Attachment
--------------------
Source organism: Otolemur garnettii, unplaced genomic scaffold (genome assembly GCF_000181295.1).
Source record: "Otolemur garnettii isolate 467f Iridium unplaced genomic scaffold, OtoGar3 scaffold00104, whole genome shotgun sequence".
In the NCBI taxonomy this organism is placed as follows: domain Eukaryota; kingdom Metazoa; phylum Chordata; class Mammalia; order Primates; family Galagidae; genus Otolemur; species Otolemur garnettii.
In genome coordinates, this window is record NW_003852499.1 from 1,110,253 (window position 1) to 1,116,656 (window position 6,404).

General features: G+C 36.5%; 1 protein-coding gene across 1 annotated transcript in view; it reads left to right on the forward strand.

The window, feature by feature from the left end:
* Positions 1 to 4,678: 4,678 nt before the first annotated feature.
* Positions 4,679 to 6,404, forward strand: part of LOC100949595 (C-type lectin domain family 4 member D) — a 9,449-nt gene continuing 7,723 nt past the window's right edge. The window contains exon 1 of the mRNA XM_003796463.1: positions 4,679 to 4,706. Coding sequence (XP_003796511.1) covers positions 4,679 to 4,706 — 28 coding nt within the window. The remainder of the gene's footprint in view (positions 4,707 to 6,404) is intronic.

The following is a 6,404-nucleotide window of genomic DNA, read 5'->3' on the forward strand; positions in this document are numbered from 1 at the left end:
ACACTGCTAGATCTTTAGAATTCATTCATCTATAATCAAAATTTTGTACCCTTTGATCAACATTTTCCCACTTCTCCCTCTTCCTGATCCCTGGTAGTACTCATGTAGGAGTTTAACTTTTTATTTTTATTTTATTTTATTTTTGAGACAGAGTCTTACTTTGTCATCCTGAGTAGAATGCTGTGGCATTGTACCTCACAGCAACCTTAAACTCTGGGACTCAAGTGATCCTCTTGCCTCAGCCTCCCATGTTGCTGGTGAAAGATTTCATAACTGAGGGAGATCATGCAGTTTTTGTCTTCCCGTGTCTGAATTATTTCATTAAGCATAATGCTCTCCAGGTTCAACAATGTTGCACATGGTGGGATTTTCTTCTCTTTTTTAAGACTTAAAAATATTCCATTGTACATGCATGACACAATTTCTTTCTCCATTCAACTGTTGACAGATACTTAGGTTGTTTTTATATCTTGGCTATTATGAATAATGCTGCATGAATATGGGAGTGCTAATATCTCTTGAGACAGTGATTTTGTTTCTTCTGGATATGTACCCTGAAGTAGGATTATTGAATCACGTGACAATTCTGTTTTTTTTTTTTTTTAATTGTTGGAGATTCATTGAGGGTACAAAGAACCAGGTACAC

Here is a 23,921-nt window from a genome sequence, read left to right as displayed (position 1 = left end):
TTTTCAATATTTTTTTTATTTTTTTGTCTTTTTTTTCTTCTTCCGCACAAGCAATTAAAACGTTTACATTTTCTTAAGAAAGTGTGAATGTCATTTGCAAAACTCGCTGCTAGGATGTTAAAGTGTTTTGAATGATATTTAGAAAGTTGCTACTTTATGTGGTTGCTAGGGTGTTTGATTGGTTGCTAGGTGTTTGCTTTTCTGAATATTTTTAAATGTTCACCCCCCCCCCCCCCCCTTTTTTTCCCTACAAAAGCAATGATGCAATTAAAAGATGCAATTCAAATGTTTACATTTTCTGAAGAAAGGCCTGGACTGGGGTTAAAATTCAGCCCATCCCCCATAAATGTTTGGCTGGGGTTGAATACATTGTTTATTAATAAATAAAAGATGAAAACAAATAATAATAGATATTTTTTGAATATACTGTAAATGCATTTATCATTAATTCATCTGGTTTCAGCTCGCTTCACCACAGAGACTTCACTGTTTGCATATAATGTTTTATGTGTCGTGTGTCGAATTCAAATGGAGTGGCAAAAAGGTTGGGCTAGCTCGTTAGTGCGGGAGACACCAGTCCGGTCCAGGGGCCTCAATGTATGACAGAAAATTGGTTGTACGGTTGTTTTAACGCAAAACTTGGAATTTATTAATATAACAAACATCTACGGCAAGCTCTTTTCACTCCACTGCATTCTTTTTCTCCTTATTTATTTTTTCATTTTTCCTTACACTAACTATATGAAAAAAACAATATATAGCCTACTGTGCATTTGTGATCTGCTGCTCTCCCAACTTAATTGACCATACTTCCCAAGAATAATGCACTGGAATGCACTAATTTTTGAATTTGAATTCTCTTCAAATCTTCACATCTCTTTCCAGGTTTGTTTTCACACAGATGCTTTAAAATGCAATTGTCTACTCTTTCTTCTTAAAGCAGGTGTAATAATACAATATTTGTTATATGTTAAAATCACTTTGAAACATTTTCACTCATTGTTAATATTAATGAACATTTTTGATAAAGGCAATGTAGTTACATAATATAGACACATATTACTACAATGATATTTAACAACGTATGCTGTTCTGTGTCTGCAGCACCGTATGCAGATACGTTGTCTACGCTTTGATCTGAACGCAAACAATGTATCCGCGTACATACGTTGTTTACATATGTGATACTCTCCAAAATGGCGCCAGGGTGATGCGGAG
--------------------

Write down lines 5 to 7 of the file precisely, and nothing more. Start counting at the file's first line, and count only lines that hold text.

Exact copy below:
General features: G+C 36.5%; 1 protein-coding gene across 1 annotated transcript in view; it reads left to right on the forward strand.

The window, feature by feature from the left end:
* Positions 1 to 4,678: 4,678 nt before the first annotated feature.